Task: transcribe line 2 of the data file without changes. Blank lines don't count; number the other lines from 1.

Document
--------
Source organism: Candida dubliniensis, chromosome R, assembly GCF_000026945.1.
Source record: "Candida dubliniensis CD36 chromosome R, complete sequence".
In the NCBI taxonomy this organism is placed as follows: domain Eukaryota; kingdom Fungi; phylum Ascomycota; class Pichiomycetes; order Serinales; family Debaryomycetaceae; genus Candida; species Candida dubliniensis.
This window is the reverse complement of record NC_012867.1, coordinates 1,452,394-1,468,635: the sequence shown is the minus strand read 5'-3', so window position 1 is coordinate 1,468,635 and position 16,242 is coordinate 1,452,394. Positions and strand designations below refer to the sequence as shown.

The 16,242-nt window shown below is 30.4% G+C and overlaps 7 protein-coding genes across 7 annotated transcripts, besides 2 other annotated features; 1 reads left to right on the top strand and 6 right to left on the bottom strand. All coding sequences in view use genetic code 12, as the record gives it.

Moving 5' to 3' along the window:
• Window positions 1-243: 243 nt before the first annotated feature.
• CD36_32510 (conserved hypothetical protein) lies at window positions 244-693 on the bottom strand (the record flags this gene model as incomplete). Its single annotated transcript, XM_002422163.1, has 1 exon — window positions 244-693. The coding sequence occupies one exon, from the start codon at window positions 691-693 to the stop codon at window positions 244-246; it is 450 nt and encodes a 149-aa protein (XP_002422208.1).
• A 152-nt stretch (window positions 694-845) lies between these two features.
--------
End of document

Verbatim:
Source record: "Candida dubliniensis CD36 chromosome R, complete sequence".